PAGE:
The innovations in rural and community health is a $50 million investment. Two-thirds of this money will go toward supporting innovations in community health care such as access to home and community care, affordability and accessibility of pharmaceuticals, and improvement in integrated service delivery.
Another $11 million will go toward rural health. The objectives of the rural health grants and contributions programs are to promote integration and accessibility of health services, to explore ways to address workforce issues and to examine system reforms to improve the delivery of health services.
Health Canada has been working closely with the provinces and territories in the development of our rural health grants and contributions program to identify areas of shared concern. All provinces and territories agreed that the objectives and priorities for the funding program complement and support their own.
The Canadian health infostructure partnerships program, CHIPP, is a two year $80 million shared cost incentive program which will support the implementation of innovative applications of information and communication technologies in the health sector. It will focus on two priorities: telehealth and protected electronic patient records.
Telehealth is a key element in improving access to health services for all Canadians, especially those in the rural and remote areas. It represents a great opportunity for our country to improve access to care, as well as to develop a cutting edge industry.
Electronic patient records will also facilitate improved patient care through improving the integration of services, avoiding needless tests, and better prescription benefits.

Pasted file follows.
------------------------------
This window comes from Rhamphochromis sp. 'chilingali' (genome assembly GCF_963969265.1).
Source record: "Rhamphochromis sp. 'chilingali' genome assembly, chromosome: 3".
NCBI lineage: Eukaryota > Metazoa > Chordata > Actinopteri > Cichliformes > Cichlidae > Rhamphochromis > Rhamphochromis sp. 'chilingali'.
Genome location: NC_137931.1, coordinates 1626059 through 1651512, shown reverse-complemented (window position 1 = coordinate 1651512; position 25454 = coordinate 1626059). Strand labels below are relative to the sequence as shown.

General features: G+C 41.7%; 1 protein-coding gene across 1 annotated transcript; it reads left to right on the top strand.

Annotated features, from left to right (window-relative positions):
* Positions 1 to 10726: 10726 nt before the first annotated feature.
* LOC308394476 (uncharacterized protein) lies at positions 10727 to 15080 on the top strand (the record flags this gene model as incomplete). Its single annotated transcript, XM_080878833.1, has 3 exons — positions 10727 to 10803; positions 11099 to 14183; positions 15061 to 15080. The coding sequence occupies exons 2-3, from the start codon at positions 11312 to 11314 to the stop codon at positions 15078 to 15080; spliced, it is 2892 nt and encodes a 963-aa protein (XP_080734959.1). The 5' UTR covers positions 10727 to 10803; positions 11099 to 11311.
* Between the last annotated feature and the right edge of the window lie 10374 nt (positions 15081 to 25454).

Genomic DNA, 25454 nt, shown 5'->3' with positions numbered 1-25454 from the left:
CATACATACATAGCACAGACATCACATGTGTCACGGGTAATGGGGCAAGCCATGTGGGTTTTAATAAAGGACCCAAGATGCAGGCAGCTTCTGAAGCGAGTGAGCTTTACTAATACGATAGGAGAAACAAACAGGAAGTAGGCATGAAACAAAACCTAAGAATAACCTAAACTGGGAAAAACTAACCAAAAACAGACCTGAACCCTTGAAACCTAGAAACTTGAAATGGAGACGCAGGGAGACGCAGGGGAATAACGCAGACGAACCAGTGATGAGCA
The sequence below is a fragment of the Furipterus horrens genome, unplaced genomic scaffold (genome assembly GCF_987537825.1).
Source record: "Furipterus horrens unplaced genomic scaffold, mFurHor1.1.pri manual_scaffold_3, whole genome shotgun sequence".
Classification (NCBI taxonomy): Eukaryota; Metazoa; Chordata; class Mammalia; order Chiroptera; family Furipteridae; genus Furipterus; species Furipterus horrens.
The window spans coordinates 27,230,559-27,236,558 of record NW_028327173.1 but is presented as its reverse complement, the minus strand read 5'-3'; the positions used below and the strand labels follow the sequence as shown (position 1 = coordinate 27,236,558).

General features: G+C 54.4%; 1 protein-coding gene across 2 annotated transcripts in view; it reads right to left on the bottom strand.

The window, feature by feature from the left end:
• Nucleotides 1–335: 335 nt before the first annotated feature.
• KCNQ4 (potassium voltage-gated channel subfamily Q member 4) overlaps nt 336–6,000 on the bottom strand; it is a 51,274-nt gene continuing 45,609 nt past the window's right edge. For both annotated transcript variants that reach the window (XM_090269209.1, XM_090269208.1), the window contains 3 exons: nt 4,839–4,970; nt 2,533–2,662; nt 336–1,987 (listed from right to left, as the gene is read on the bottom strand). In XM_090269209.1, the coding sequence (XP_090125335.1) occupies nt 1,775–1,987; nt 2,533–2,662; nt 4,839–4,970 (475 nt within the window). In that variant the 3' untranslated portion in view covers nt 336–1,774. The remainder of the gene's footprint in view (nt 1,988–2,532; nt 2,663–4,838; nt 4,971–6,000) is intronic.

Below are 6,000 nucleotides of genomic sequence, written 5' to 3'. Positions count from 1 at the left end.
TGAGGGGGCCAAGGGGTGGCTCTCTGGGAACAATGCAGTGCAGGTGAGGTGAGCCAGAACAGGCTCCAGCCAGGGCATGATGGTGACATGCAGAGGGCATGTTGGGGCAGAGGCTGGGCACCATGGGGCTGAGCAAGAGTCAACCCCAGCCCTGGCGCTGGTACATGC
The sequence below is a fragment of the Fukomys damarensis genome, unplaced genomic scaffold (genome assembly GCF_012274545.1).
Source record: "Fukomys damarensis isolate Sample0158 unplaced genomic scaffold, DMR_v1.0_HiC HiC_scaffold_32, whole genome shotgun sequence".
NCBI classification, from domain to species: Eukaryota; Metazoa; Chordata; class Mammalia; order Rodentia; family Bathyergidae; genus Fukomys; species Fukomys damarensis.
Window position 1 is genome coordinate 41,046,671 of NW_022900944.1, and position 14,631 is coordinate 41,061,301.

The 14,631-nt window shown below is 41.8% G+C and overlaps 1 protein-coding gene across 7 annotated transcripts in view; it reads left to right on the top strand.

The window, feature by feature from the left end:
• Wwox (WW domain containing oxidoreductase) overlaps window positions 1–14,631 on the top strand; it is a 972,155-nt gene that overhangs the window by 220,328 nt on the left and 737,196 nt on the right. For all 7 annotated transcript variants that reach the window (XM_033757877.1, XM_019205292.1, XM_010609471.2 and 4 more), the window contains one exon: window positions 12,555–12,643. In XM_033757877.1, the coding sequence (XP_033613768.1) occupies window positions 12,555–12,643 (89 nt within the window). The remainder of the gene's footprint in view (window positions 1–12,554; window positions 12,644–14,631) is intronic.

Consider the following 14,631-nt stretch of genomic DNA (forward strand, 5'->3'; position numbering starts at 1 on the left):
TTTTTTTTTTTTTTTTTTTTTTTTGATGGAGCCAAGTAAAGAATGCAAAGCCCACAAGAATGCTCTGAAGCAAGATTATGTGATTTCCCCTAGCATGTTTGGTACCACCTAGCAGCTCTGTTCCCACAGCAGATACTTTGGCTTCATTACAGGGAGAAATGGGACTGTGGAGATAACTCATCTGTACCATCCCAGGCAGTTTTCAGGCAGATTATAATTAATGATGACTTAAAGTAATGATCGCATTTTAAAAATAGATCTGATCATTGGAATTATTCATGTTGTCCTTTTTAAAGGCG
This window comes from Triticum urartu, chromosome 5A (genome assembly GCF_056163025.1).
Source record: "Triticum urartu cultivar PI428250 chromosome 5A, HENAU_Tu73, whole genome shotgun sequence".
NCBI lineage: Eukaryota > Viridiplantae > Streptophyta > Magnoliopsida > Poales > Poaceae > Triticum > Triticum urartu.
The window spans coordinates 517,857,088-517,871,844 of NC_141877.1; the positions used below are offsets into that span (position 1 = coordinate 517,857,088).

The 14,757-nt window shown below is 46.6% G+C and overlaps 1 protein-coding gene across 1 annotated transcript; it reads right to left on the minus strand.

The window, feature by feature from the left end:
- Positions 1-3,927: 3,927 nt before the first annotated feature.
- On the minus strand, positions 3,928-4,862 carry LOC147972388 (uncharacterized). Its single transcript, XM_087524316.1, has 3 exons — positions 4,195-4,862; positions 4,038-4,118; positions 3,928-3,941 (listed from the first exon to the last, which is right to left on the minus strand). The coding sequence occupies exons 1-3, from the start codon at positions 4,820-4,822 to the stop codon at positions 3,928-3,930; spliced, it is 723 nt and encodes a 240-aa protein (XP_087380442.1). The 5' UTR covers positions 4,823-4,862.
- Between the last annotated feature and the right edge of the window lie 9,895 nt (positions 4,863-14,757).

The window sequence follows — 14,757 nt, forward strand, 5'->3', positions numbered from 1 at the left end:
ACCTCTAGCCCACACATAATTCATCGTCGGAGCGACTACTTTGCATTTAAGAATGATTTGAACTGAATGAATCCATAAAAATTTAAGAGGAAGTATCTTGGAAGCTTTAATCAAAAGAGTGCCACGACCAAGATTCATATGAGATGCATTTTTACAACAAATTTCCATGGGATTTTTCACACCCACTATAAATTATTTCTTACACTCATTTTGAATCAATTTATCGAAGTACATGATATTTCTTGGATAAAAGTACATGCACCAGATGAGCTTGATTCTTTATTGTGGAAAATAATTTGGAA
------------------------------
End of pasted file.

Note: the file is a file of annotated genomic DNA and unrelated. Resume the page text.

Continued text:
As chair of the rural caucus on this side of the House and as someone who lives in a rural area of Canada, I have had the opportunity to speak to a lot of my constituents and often with other rural Canadians across the country, about the health care challenges which face rural and remote Canada. We know about the difficulties that rural areas have in attracting and keeping health care professionals.
After a long period of consultation we recommended to the Minister of Health that an effort be made to move to multi-use or multidisciplinary primary care approaches. The minister supported our recommendations and I thank him. It will be a priority area of discussion at the federal-provincial level. May I also say that I am delighted that the Canadian Institutes of Health Research interim governing council has recommended the creation of an office of rural health to promote and support rural health research.
These are only a few ways that federal, provincial and territorial co-operation has produced results in this country.
Let me conclude my remarks by saying that Canadians no matter where they live expect health services of the highest quality. They want their governments to work together and not play politics. They want them to come up with lasting solutions to ensure the future of publicly funded health care. The Government of Canada is committed to federal-provincial partnerships to serve the health care interests of all Canadians.